Ricky Gervais is a talented, funny guy. But if you sense a whiff of desperation about having him emcee the Golden Globes again – on the order of “Forget the awards, tune in to see what outrageous things the host might say” – NBC’s promos, promising “We have no idea what he’s going to do,” sort of gave the game away.
Declining ratings for award shows have prompted various responses, including the Oscars’ much-discussed but ultimately rather successful host-free format last year. Kicking off the latest flurry of back-patting leading up to that crowning event, the Globes – which air Sunday – have chosen to stick with a host, while trying to foster a sense of danger around Gervais, in an encore to his four prior appearances from 2010-12 and again in 2016.
Lest anyone have forgotten – and clearly, NBC and the Hollywood Foreign Press Assn., the small group of roughly 90 journalists that selects the awards, are hoping people haven’t – Gervais’ past routines demonstrated that Hollywood doesn’t always have much sense of humor when the jokes come at its expense. Playing a bit like a cross between Don Rickles and Jimmy Kimmel’s “mean tweets,” his comedy targeted, among others, Mel Gibson, Caitlyn Jenner (or more specifically, her driving after a fatal car accident), Tim Allen, and the cast of “Sex and the City,” among others.
The main rap on Gervais was that some of the material sounded “mean-spirited,” as Robert Downey Jr. described it after his introduction – which cited the actor’s history of substance abuse – in 2011.
In the intervening years, Gervais has only honed his reputation as a comedic provocateur. When criticized for his material, he has returned to the argument that comedy can’t be safe or designate areas as completely off-limits.
“People like the idea of freedom of speech until they hear something they don’t like,” he recently told the Hollywood Reporter, adding, “When people say, ‘He crossed the line,’ I say, ‘I didn’t draw a line, you did.’ It’s relative. It’s subjective.”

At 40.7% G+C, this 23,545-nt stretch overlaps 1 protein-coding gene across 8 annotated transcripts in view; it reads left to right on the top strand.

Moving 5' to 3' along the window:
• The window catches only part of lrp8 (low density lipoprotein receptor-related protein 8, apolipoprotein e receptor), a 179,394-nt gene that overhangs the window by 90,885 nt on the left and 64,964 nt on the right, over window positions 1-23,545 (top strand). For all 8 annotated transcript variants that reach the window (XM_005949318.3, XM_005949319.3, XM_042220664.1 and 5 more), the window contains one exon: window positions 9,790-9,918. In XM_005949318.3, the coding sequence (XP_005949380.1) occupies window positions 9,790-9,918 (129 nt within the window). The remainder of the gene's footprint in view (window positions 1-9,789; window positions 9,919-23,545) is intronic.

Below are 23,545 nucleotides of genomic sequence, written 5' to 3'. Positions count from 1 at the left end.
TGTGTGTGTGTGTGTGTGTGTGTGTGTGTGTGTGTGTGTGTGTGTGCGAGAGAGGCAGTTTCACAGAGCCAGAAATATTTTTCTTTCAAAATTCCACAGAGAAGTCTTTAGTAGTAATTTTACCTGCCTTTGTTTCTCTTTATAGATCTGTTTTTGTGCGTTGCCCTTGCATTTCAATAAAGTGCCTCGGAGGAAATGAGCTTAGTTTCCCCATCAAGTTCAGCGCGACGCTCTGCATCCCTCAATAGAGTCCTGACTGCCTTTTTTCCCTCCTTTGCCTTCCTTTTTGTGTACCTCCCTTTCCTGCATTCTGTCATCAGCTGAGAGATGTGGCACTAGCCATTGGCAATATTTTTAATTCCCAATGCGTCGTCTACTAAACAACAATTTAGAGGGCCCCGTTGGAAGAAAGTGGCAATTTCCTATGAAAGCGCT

The question remain whether an awards ceremony – one whose significance is largely tethered to the celebrities that attend – is the ideal place for administering such a lesson or engaging in a debate about the subjective nature of comedy; still, Gervais has been perfectly upfront about his approach, which he insists is in good fun and ultimately about entering the audience at home, not catering to the black-tie crowd in the room.
One of the challenges in booking an Oscar host has been that it now seems like such a thankless task, with logical A-list names shying away from being placed under that microscope (see Kevin Hart’s experience), in a “Life’s too short” manner.
To the extent that a host’s contribution is, largely, to generate media attention and provide potential viewers with some inducement to watch in the first place, Gervais – who boasts a loyal core of fans and 13.5 million Twitter followers – has already accomplished what the Globe organizers set out to do.
As for the response when – more likely than if – Gervais ruffles some well-adorned feathers, any protestations of surprise from NBC or the HFPA will have less credibility than a fictional character’s long-ago assertion that he was shocked, shocked to discover that gambling was going on at a certain Casablanca café.
The Golden Globes air Sunday at 8 p.m. ET on NBC.